Frankie is a heart-warming, funny and ultimately life-affirming six part series set in the challenging and complex world of district nursing.
A heroine for the modern age, district nurse Frankie Maddox looks life and death in the eye on a daily basis; her mission is to make a difference. Frankie is an infectious character, she's electric and quirky, absolutely wonderful at her job and adapts to every situation life and work can throw at her as she tries to live in the fast lane and juggle her work at the same time. This heartwarming and funny series follows Frankie and her eclectic team as they visit their patients at home and takes a look at ordinary lives, which are often in huge domestic crises.
The nurses enjoy their work; it may infuriate, frustrate and even bore them at times, but they turn up day in and day out and wouldn't choose to do anything else - even when missed birthday parties and emotionally neglected kids are the order of the day. All that matters, whatever their flaws, is that they do a good day's work, and make life better for their patients.
The series moved at a slow and comfortable pace. We got to know the characters and begin to identify with them as we progressed through the six episodes in the series. I found I developed a certain amount of investment in the characters and the storyline and looked forward to getting a spare hour to sit down and watch the next episode.
From the early episodes of the six part series, I found that I really enjoyed Frankie's character. The more I saw, the more I liked her. As a viewer, I felt like I wanted to be a bit like her. She was a full of energy person who was willing to put the rules aside in order to look after the people in her care. She added a sense of humour to the treatment of her patients and this often helped them to deal with the physical and emotional ailments that they have been struck with. As the series moved on, we started to see some of her workmates displaying the same sort of care. It shows that if one person has the right sort of attitude, it can spread throughout a workplace. This was in contrast to the beginning of the episodes where we saw the staff sitting on a break and not too keen on becoming involved in Frankie's problem solving of a patient's situation.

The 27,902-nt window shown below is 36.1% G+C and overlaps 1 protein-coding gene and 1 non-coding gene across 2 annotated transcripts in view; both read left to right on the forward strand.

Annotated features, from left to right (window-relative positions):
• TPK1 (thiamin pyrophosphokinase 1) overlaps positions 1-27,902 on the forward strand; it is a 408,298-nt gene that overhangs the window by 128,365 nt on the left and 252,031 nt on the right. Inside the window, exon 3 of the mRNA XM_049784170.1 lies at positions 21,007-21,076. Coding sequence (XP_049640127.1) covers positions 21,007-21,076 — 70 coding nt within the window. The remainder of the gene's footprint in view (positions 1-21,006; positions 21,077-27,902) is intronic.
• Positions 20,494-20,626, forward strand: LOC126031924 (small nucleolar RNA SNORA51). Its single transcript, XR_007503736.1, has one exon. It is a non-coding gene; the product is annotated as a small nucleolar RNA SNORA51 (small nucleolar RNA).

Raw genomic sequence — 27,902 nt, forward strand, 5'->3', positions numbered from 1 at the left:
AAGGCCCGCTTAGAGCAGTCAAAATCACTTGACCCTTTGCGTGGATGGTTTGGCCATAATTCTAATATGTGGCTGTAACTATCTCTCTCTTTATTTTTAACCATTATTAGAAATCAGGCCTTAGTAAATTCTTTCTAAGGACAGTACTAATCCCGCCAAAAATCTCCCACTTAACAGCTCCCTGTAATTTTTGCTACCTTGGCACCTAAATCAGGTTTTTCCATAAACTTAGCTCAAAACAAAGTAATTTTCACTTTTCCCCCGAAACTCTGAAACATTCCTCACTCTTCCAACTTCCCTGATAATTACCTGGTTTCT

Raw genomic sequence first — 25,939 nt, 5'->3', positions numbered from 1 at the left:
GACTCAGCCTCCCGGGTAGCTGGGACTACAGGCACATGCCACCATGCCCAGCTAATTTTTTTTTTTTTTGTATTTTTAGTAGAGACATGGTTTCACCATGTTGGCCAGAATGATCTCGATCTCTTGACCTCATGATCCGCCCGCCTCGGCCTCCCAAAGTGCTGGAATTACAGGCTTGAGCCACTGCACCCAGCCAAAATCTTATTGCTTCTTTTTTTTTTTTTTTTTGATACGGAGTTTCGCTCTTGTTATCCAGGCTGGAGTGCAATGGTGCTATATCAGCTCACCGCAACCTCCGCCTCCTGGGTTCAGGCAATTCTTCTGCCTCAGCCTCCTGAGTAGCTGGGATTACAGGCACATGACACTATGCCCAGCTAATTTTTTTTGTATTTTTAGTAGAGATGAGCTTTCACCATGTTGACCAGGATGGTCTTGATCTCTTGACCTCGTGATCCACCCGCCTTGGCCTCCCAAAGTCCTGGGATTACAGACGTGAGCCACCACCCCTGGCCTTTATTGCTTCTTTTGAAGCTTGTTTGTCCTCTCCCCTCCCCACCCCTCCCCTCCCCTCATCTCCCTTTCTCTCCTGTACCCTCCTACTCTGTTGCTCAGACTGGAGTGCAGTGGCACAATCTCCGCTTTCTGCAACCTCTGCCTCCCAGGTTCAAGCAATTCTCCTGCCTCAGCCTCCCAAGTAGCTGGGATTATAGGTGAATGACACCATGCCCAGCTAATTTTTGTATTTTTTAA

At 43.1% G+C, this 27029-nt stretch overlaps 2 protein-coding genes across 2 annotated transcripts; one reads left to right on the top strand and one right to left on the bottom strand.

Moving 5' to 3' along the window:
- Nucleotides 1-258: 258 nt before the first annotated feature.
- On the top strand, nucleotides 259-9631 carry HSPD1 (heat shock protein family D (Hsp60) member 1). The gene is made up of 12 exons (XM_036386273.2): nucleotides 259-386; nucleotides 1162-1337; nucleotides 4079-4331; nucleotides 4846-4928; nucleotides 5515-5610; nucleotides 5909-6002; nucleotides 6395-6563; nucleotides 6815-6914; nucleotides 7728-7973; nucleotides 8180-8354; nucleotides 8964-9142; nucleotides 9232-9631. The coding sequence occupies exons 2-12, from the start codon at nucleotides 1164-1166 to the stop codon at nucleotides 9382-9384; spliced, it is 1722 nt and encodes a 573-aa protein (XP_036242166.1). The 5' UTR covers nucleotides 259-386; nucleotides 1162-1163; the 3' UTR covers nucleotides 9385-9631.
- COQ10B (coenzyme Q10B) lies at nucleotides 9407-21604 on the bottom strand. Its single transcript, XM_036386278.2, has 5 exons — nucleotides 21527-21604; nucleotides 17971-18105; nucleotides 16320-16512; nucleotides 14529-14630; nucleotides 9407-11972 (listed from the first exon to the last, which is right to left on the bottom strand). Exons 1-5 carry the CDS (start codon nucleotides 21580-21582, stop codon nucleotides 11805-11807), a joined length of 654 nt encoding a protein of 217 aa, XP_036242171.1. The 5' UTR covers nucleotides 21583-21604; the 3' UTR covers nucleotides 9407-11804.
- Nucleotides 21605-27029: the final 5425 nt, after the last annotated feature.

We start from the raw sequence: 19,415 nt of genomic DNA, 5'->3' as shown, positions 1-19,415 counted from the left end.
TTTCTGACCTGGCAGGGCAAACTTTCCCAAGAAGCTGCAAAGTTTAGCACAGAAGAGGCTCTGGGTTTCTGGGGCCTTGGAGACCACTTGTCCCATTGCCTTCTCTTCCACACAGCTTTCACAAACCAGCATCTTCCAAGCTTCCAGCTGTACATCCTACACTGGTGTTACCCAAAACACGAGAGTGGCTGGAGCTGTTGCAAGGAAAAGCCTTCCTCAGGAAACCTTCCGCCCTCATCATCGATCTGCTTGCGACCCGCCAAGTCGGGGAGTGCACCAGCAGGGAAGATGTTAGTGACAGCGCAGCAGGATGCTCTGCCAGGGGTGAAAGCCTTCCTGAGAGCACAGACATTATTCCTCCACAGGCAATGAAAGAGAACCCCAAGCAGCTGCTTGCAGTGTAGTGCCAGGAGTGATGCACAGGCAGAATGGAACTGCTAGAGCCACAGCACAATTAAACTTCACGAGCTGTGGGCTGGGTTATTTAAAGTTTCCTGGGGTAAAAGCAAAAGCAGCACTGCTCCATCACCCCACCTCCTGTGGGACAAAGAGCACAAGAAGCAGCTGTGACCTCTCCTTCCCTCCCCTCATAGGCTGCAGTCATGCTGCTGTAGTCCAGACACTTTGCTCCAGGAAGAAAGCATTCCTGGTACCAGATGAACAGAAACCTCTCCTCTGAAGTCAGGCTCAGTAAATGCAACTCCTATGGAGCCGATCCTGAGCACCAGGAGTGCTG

In the beginning episodes we saw Frankie's character switch easily from work life to her energetic and happy character at home with her partner Ian. Her personality quietened down somewhat when relationship issues developed. From that point on there was a loss of sparkle in her. She still carried on with work but it is obvious that something is missing. We did get to see her energy come back from time to time in the form of her infectious smile, eagerness to help people and her crazy dancing.
The series brought up many topical issues like unplanned pregnancy, disabilities, cancer, death, stalking, cheating and parenting. These are all real things that happen to real people and I think that it why the series was so interesting to me. Viewers can relate to the characters and the situations.
I loved the time lapse photography as the scenes move from night to day and visa versa. Apart from that, the filming was nice and simple and I think that that made the time lapse parts stand out nicely.
The series explored many different characters and the relationships they have with each other. This involves relationships between the staff, and with their patients. We got to see that even though they staff were all there to do the same job. they all had their own individual issues to deal with. As with real life, the people who see to be the toughest people are the ones with the biggest problems. Even though we know this, we were in for a bit of a surprise at the end. I think it was a powerful scene at the end of the six episodes and forgiveness and support were vital to the happiness and wellbeing of one of the characters.
Frankie's red car become a bit of an icon throughout the episodes. We got to see it regularly as she went out on her visits to patients. I am hoping that there might be a follow-up series of Frankie and I can see the red car off on it's next journey.
Random listing from 'Entertainment'...
In Series Two, romance is in the air when Geraldine plays Cupid to Alice and Hugo, and then, when she least expects it, is struck by Cupid's Arrow herself. Meanwhile, the parishioners of Dibley delve into the murky world of the media by setting up their own radio station. Features the episodes: 'Engagement', 'Dibley Live', 'Celebrity Vicar' and 'Love And Marriage'.
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